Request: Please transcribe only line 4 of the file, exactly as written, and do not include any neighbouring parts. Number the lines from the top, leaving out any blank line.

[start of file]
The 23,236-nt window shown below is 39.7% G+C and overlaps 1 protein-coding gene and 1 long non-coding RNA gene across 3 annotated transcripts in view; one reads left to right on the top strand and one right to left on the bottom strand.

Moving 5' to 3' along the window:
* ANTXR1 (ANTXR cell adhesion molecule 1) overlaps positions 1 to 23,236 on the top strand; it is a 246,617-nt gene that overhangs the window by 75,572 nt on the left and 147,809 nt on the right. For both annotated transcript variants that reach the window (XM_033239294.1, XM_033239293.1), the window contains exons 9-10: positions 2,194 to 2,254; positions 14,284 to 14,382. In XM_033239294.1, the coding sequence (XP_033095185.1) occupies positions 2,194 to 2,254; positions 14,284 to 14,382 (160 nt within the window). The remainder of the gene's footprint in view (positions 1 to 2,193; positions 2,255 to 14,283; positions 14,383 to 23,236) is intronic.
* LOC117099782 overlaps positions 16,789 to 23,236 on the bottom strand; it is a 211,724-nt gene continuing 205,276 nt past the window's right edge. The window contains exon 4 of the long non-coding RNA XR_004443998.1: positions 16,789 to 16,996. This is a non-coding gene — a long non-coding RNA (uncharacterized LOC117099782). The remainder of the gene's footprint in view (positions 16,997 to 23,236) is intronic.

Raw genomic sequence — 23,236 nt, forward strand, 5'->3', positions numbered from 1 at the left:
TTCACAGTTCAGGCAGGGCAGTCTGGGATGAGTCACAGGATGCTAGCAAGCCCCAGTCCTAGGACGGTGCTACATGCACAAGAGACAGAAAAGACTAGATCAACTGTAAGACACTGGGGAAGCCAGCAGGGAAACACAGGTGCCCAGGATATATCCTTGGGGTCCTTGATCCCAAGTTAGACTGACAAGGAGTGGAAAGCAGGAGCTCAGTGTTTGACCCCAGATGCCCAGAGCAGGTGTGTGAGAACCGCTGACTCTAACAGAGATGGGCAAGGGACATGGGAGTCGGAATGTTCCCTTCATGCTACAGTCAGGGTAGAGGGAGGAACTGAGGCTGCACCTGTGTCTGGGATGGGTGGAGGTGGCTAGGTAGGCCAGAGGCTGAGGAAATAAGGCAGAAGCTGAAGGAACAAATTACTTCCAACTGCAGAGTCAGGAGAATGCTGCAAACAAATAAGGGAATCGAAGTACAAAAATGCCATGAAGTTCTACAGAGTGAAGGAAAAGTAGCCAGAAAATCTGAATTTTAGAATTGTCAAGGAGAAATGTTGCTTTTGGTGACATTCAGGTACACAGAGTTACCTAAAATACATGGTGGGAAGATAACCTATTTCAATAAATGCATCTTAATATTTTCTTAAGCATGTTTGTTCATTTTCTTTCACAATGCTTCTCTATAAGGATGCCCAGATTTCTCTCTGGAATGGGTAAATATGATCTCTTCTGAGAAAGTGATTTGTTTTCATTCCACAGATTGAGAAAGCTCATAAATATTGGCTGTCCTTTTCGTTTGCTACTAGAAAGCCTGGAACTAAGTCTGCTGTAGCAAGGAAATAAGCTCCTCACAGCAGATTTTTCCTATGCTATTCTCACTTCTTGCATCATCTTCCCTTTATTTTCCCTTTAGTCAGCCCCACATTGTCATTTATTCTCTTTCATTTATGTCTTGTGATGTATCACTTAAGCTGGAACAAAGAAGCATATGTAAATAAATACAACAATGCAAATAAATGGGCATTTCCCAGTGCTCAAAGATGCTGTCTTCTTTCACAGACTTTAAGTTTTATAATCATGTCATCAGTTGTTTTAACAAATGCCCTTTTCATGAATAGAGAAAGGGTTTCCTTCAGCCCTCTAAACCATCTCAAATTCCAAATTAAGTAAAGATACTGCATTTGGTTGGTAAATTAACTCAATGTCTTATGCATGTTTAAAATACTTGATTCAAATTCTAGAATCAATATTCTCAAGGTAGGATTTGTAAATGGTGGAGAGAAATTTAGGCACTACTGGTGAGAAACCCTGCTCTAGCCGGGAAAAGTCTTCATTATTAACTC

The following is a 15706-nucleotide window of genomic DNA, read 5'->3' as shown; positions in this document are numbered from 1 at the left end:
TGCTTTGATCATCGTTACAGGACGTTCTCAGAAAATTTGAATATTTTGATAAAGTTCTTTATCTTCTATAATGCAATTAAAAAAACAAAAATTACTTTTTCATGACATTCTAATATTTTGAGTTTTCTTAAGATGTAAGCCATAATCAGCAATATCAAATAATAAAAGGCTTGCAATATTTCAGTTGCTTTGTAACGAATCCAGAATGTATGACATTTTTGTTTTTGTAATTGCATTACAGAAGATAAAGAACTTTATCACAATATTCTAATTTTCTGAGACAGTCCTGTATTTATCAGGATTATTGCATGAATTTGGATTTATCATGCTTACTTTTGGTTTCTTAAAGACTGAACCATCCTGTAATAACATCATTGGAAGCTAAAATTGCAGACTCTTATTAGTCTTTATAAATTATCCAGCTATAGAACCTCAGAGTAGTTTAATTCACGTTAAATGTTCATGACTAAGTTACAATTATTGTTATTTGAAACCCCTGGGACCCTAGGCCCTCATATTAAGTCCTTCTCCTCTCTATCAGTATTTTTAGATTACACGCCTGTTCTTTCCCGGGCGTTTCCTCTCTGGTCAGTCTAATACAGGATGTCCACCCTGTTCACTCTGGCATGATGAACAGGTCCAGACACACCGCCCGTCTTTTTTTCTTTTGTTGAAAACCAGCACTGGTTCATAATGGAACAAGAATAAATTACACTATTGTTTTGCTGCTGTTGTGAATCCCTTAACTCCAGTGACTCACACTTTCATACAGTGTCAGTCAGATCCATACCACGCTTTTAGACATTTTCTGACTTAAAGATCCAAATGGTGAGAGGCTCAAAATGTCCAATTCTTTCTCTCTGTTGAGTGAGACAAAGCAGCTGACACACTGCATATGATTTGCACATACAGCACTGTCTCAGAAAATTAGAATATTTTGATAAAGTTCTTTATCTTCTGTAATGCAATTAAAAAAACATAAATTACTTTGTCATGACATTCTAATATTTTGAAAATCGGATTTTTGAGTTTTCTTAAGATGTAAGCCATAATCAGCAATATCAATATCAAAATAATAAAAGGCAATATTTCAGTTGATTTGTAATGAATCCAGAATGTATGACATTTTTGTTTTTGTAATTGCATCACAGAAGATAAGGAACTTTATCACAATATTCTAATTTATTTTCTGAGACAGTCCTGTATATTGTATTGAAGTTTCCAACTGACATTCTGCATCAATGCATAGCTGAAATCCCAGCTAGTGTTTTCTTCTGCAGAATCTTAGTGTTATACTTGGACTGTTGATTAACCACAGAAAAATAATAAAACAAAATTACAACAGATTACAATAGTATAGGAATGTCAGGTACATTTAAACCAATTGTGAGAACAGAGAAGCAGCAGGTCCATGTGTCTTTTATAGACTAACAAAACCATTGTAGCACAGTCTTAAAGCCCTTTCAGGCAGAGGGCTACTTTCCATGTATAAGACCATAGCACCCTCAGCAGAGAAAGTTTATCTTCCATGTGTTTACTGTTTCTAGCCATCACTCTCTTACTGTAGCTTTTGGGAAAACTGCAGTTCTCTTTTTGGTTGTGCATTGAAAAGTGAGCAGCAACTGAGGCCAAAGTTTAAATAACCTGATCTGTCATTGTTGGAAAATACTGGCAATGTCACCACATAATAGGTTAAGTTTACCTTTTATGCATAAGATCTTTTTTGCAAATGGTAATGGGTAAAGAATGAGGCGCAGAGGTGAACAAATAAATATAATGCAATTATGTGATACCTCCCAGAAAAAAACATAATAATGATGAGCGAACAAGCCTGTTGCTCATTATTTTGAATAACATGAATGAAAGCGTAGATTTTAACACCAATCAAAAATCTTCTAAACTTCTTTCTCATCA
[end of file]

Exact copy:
* LOC117099782 overlaps positions 16,789 to 23,236 on the bottom strand; it is a 211,724-nt gene continuing 205,276 nt past the window's right edge. The window contains exon 4 of the long non-coding RNA XR_004443998.1: positions 16,789 to 16,996. This is a non-coding gene — a long non-coding RNA (uncharacterized LOC117099782). The remainder of the gene's footprint in view (positions 16,997 to 23,236) is intronic.